RESIDENCIES: Thus far, M.O.M. has hosted three residencies. In January, artist and activist, Christen Clifford arrived as our first guest and spent two weeks editing her latest work. She returned again in July. Also, we saw the first summer Spirited Woman Residency with Dawn Louise Parker who has been hard at work on her manuscript titled Forty-Seven Days of Love. Dawn continues to manage the M.O.M. space while editing her manuscript and we are grateful for her participation. In October, we will welcome Hannah Brockbank who will be joining us for a two week residency. Hannah is a poet hailing from Sussex, England. Her pamphlet Bloodlines will be published by Indigo Dreams in 2017 and she is a Kate Bett’s Award winner (2016). Hannah is a PhD student and will be utilizing the Demeter Library onsite among other things. Read more about our residencies here [LINK]

INTERNSHIPS: We currently have several calls out to local college students for internships for the fall of 2017. Our high school intern, Andres’ has been with us since the spring and is a St. Pete High School senior. He is hard at work cataloging our library and creating a new student exhibit for the fall.

ONLINE: In July of 2017, according to our google report 4,239 conducted searches and found us online. We are happy and proud that people are thinking about us. We hope that we can continue to expand in our new location. If you have ideas or want to get on board, please write Museum Director: Martha Joy Rose at MarthaJoyRose@gmail.com Introduction to Mother Studies classes will re-launch with a new partnership sometime within the next six months – stay tuned.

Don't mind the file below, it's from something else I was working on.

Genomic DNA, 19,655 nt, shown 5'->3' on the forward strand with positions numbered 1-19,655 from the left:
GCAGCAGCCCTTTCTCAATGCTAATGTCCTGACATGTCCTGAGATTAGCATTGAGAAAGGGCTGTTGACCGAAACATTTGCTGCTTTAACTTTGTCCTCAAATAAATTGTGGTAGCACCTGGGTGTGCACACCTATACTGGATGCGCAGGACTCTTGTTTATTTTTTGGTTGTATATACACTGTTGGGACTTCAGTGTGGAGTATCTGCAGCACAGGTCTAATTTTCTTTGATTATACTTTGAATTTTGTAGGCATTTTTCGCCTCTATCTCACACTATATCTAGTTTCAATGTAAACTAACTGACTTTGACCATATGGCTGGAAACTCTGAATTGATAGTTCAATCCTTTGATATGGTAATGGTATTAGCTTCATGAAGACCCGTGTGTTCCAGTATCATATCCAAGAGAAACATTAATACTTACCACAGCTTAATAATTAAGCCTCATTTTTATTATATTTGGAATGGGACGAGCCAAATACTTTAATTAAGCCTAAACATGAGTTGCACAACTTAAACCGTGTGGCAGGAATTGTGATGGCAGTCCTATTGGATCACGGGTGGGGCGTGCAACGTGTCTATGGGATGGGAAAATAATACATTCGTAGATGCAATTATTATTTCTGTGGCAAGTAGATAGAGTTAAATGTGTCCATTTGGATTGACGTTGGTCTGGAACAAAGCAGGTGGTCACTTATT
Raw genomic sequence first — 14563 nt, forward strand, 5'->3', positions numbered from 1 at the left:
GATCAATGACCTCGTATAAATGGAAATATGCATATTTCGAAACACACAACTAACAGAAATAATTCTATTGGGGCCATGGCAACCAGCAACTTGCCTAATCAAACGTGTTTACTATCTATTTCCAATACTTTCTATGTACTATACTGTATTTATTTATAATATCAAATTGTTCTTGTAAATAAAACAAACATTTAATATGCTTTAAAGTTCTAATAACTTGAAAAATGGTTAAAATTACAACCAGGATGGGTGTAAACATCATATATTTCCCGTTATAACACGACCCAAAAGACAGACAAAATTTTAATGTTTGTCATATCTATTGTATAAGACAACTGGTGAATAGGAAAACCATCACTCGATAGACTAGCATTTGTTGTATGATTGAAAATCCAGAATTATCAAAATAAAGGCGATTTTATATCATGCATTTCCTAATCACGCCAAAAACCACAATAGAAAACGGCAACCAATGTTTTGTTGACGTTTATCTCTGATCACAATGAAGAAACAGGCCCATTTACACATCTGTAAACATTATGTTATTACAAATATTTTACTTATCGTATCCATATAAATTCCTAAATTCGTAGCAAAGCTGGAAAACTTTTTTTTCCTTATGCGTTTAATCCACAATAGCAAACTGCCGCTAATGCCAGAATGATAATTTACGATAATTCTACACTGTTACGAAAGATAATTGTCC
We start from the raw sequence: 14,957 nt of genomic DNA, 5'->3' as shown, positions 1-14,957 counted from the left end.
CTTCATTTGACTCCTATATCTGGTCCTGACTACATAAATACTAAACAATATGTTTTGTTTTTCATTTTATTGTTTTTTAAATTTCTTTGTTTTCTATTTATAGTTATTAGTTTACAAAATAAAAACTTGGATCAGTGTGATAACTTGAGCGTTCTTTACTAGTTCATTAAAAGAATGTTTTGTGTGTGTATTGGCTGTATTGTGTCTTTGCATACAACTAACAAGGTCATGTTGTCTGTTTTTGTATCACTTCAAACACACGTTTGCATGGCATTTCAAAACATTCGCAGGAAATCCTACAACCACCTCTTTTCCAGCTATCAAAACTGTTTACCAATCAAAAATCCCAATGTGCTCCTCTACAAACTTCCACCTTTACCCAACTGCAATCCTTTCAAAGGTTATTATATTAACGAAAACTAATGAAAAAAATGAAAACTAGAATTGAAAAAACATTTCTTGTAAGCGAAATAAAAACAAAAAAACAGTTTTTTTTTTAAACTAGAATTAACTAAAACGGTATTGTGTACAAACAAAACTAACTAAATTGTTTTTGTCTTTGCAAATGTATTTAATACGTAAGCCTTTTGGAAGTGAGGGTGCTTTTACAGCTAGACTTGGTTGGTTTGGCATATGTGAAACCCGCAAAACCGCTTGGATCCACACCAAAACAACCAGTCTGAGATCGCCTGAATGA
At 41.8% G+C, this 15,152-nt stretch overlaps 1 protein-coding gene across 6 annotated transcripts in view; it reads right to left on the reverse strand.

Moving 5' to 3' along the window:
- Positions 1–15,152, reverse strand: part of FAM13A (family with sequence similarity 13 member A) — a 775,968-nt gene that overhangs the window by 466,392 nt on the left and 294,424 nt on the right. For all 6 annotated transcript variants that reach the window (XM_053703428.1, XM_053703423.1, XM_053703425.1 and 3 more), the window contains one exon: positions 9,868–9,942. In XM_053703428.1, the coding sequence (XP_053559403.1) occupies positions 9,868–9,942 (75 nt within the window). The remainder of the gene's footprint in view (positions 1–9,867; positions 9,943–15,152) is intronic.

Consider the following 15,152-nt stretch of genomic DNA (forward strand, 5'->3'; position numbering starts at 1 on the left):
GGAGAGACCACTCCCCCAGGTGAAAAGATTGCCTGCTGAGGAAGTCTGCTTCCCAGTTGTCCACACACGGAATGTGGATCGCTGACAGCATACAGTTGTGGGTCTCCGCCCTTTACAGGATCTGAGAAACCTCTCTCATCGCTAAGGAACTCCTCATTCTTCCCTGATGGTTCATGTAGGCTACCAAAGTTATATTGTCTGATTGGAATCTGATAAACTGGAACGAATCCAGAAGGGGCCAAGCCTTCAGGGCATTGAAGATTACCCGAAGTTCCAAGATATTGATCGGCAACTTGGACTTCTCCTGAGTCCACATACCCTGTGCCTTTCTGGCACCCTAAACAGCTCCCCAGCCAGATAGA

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M. Joy Rose to Speak at London Event

JUNE 3- 9:30am-5pm: Royal College of Arts.

Read More

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M.O.M. Conference Feb. 10-11th St. Pete, Florida

Thanks to those of you who have completed your payment confirmation for the M.O.M. Conference Feb 10-11, 2017 in St. Pete! If you are interested in attending the conference please write us. Space is extremely limited. RSVP only: info@MOMmuseum.org

Each Year the Museum of Motherhood works with academic partners and collaborators to create the Annual Academic M.O.M. Conference (2005-2016). 

SEE FULL SCHEDULE ONLINE HERE

In 2017 the Museum relocated to St. Petersburg, Florida.  We are excited to host our first I ❤ M.O.M. Conference. In addition, conference participants are invited to publish with JourMS (the Journal of Mother Studies) for dynamic, digital peer-reviewed content in the field of Mother Studies. The goal of the conference is to develop interdisciplinary approaches to Mother Studies and encourage information exchanges between thought-pioneers, activists, artists, academics, students on the subject of Motherhood, Fatherhood, and Family Life. [LINK]

Manhattan College MOM Conference

Manhattan College MOM Conference

Flights – Tampa International Airport. There are some great discount flights being offered now because of the holidays!